Thursday, February 19, 2009

Community Projections: Jeremy Guthrie

Congratulations to Jeremy Guthrie on making the USA roster for the World Baseball Classic. The WBC is a good idea in theory - and I really do like the idea of it - but there are a lot of issues in practice. Injury risks, and stars not playing, and messing up Spring Training, and so on. Hopefully there won't be any negative repercussions for the O's #1 starter (maybe their only legitimate big league starter).

Jeremy Guthrie was a failed prospect (former #1 draft pick) when he was picked up off the scrap heap from Cleveland. After starting 2007 in the pen, he quickly transitioned to the rotation and has been the team's best starter ever since.

I looked at Guthrie in the middle of last season; mainly at how he puts up ERAs so much lower than what they should be given his peripherals.

2007: 3.70 ERA but 4.41 Fielding Independent ERA and 5.10 tRA (98 tRA+)
2008: 3.63 ERA but 4.53 FIP and 4.84 tRA (101 tRA+)

He's done it two years in a row and I have no idea why. Here's some more info. (thanks FanGraphs):

2007 6.31 2.41 2.62 1.18 .250 .277 75.1 19.3 42.5 38.2 11.2
2008 5.66 2.74 2.07 1.13 .247 .267 76.7 18.2 43.8 38 10.5

That drop in strike-out rate is the most troubling thing.

Here's a cool graphic of Guthrie's stuff (stolen from Harry Pavlidis at

It's for data through June for 2008. FanGraphs has the average speed of his pitches being about 0.5-1 mph less for each. Guts throws hard and has pretty good stuff. Let's look at the pitch outcomes with Josh Kalk's Pitch/FX tool:

Pitch Balls Strike Called Strike Swinging Foul In Play Out 1B 2B 3B HR
Fastball 849 411 124 469 327 82 18 4 18
Curveball 78 42 19 31 34 12 2 0 0
Slider 237 101 66 140 96 23 6 0 9
Change 144 65 70 91 60 23 4 0 0

When he hangs the slider it gets hit pretty hard. He didn't give up as many hits on hanging curveballs - most of the hits off of curves where out of the zone (usually low). Guthrie started throwing a few more curveballs and a lot more change-ups in 2008 at the expense of some sliders and fastballs. His change-up might have been his best pitch, showing a near 10 mph difference from his fastball with very similar movement (a little more sink) and a similar release point. He got swinging strikes on 15% of the change-ups he threw, compared to 10% for sliders, 9% for curveballs, and 5% for fastballs. That batters didn't hit it for much power is also a plus. Considering the velocity, I expected his heater to be more effective.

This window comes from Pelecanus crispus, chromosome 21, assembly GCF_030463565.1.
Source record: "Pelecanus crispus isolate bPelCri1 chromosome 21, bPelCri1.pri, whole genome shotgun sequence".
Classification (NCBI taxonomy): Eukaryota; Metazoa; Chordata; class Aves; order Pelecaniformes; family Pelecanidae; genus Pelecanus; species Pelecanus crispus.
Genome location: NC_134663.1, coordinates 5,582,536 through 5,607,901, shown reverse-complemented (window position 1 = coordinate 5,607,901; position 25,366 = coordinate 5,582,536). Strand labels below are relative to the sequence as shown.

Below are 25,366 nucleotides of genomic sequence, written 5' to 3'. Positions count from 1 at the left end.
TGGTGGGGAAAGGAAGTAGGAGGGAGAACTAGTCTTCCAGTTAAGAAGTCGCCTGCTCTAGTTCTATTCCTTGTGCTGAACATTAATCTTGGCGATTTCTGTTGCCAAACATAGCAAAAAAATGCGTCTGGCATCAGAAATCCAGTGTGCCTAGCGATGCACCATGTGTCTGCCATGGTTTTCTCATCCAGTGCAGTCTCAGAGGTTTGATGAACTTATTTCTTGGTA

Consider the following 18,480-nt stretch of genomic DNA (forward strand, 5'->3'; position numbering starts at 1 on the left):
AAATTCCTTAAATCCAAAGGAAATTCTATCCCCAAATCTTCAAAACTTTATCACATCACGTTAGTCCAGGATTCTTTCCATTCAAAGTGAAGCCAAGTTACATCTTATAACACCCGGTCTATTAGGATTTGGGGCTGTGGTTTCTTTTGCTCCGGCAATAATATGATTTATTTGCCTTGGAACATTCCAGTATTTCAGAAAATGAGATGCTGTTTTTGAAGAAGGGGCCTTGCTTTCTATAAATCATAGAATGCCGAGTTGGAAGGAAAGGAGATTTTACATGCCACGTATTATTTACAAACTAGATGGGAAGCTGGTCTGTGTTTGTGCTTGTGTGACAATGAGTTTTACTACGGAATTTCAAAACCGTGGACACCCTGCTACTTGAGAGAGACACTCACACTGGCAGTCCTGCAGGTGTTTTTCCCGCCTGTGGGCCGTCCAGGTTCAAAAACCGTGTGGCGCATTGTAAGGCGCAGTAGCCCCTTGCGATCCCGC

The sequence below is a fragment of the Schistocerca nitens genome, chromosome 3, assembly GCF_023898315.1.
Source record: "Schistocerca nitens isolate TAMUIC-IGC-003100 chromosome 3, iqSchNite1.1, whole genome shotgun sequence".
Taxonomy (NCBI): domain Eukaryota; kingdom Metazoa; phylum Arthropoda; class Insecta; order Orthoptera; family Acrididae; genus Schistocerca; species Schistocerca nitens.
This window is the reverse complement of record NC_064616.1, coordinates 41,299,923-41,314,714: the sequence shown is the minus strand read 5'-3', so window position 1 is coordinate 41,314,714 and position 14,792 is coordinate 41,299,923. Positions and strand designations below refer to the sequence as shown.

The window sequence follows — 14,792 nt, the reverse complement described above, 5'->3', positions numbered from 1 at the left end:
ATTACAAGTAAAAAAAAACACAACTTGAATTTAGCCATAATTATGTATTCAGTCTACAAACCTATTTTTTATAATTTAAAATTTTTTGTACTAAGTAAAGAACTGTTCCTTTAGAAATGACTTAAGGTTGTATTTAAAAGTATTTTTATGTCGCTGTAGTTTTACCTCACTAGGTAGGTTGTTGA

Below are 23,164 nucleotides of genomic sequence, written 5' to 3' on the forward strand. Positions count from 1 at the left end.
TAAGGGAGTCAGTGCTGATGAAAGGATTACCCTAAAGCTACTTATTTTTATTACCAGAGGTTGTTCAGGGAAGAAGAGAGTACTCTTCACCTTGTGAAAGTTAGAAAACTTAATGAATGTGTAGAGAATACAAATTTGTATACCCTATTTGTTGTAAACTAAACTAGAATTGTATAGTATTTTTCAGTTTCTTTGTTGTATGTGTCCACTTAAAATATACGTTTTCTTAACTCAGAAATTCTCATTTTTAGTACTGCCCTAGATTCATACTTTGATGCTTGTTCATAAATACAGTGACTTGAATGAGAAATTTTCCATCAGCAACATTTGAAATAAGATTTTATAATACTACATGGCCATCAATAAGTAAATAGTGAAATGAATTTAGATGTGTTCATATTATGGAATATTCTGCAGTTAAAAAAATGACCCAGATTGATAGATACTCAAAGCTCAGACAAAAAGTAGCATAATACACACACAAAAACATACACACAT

Looking at starting pitchers from last year (86 of them on FanGraphs), Guthrie has the 13th fastest fastball at 93.2 mph (in-between Zach Greinke and Matt Garza). The 12 guys ahead of him averaged 8.3 K/9 with only Edwin Jackson under 7.3 K/9 (he was at 5.3). The 12 guys after Guthrie averaged 6.84 K/9 with only two guys below Guts' 5.66 (Daniel Cabrera at 4.75 and Mike Pelfrey at 4.93).

Velocity does have some relationship to strike-out rate (even more FanGraphs goodness):

Guthrie is the dot that's at (93.2, 5.66). It looks like he's one of the very few pitchers who throws hard and doesn't K many guys.

The big elephant in the room is his BABIP. With values of .277 and .267, Guthrie has been "lucky" the last couple years (it should be closer to .300). Some pitchers have been able to maintain BABIP below .300, but not 30 points below. This is were there may be some small link with the pitch selection. Guys that threw more change-ups (say, in the top 35 of % of pitches being changes - Guthrie's 35th) had slightly lower BABIP (.294 instead of .300). That's shaky at best, but given his otherwise unimpressive assortment of skills (though he is an excellent athlete and a good fielder) I don't know what else explains the rate at which he gets outs on balls in play. Maybe he's just been lucky two years in a row. I don't really expect it to continue, but I'm hedging a little by predicting a slightly better ERA (converted from tRA) than one would expect given his peripherals.

My projection is 180 IP with a 4.37 ERA, but the current projection for the community WAR project is 180 IP with a 4.17 ERA. He should still be an average to slightly above-average starter, and the official stopper of the Orioles' staff.


Heath said...

Guthrie is unusual that he was able to outperform his FIP and keep his BABIP so low for two straight years.

Some pitchers are able to keep the BABIP down consitently (Tim Wakefield and Carlos Zambrano are good examples) so maybe Guthrie just has a knack for inducint weakly hit balls.

Of course, the Orioles have a pretty good defense which makes Guthrie look a lot better...

FrostKing said...

As with many sets of data we use, it's a good idea to regress it to the mean. We don't know what Guthrie's true talent BABIP is, but given a small amount of data (two seasons) we can make a fair assumption that it is better than average (.300, to his .277 and .267) but not as good as he's shown. If I had to guess, I'd say something around .290 is what he would settle in at given several more years.

That's why I was willing to give some on his FIP and tRA (which were closer to 4.50) and go a little lower.